February 14, 2020

Feature Image of Scams Targeting People Over 50 Becoming More Prevalent

Financial scams are rampant, and those who perpetrate them are becoming craftier each day. It’s increasingly important to be on the lookout for these scams, many of which target people age 50 and above, particularly the elderly.


What is a scam?

A scammer exploits your trust to get your money. They trick you into revealing account information, making purchases or engaging in risky activity. Because the ultimate action taken is yours, chances are you’ll be responsible for any financial losses that may occur as a result of the scam.

Scammers have an ever-growing arsenal of tactics to convince people to do what they ask. They can be very easy to believe. A scammer may pose as your financial institution, a government agency or a business where you shop. Scammers are even known to pose as someone you know personally.

Below is a list of suspicious actions scammers often use to fool people into giving them access to accounts, or to send them something as payment for a bogus charge. Remember, though, that this list isn’t comprehensive.


Spotting a scam

Be suspicious of:

  • Anyone, anytime asking for:
    • Account information
    • Gift cards or consumer goods
  • Any financial inquiry or demand made by:
    • Telephone
    • Email
    • Text message
    • “Pop up” alert on an electronic device
  • Any communication with a sense of urgency, such as:
    • Someone is in legal trouble and needs money.
    • Your power will be cut off.
    • You’ll be audited by the IRS.
  • Any unexpected windfall or credit.
  • Any promise of “free money” for making a deposit or taking another action.


Examples of a scam

The following are examples based on recent scams. The names and circumstances here are not reflective of any actual case.

  • Laura checked her credit card bill and spotted a charge she didn’t recognize. The charge listed a phone number, which she called.The person on the phone told Laura that all would be fine if she linked her checking account to an online payment service. All she needed to do was enter her account information using her phone’s keypad. A few days later, she discovered that her checking account had been robbed of $1000.
  • Rob has a credit card from his favorite store, so when his smart phone rang, displaying the store as the caller, he answered.The caller told Rob that he had overpaid his store card and offered to deposit the excess amount directly into Rob’s checking account. Rob gave the caller his account information. Minutes later, the entire balance of Rob’s checking account had been wiped away.
  • Jennifer was looking at photos of her grandson on her computer when the screen went black. Words came on the screen claiming to be Microsoft support, with a “help” phone number.When Jennifer called, the person told her to purchase $1500 in gift cards. Jennifer purchased them and called the person back, giving him the numbers on the cards. This individual fell victim to a Tech Support Scam.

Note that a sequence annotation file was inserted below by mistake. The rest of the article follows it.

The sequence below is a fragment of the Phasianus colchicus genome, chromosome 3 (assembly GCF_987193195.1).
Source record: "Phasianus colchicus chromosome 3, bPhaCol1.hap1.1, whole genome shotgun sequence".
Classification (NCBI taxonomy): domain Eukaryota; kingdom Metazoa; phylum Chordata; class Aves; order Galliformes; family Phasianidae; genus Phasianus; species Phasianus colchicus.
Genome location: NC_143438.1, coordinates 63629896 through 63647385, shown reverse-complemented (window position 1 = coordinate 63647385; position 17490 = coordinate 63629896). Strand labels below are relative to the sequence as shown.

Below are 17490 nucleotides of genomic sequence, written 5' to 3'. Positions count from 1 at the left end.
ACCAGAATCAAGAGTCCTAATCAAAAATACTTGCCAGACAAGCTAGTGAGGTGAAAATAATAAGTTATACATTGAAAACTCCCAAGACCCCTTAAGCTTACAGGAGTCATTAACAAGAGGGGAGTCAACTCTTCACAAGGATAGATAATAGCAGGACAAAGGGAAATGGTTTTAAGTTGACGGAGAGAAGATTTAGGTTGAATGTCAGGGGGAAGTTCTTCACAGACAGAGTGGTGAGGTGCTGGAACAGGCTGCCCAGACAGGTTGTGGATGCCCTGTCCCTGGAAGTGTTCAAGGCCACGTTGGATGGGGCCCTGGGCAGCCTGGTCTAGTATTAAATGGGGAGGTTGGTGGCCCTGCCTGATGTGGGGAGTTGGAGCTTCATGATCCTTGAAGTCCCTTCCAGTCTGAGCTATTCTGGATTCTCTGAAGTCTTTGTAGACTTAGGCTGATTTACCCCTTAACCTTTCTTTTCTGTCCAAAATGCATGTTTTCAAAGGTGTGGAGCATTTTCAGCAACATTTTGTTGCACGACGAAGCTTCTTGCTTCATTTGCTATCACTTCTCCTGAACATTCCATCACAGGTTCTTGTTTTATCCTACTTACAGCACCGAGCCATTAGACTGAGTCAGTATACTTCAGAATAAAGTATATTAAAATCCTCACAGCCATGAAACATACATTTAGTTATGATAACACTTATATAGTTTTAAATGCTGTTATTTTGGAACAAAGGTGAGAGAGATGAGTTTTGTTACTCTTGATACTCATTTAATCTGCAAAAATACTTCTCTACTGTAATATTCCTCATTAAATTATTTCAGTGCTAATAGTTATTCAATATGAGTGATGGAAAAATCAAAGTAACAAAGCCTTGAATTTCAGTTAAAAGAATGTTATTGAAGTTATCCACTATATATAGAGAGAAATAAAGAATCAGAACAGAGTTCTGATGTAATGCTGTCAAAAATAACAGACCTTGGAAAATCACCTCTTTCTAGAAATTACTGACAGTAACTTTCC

What to do if you suspect a scam

  • If you suspect a scam by telephone, email or text, hang up or delete the message and block the number or address. Don’t click any links or call phone numbers given.
  • If you spot a suspicious transaction in your account, do not call any phone number given. Instead, contact your financial institution or credit card issuer.

Tech Support Scams

  • If you get a phone call you didn’t expect from someone who says there’s a problem with your computer, hang up.
  • If a pop-up window appears on your screen that warns of a security issue on your computer and provides a phone number, don’t call the number. Real security warnings and messages will never ask you to call a phone number. Additionally, legitimate tech companies won’t alert you of a problem by phone, email or text. If you receive such an alert, hang up or delete the email or text and block the number or address.


What to do if you have been scammed

  • If you’ve been personally scammed, report the instance to law enforcement.
  • If access to your account has been compromised due to a scam, contact your financial institution or credit card issuer immediately.

Tech Support Scams

  • If a tech support scammer contacts you, report it to the Federal Trade Commission. When you report a scam, the FTC can use the information to build cases against scammers.
  • If you gave your user name and password to a tech support scammer, change your password right away. If you use the same password for other accounts or sites, change it there, too. Create new passwords that are strong.
  • If you paid a tech support scammer with a gift card, contact the company that issued the card right away. Tell them you paid a scammer with the gift card and ask if they can refund your money.
  • If you gave a scammer remote access to your computer, update your computer’s security software. Then run a scan and delete anything it identifies as a problem.

Be sure to alert others who you know, especially older relatives or friends, about these scams. Share this blog and check https://www.consumer.ftc.gov/ for more tips on spotting scams.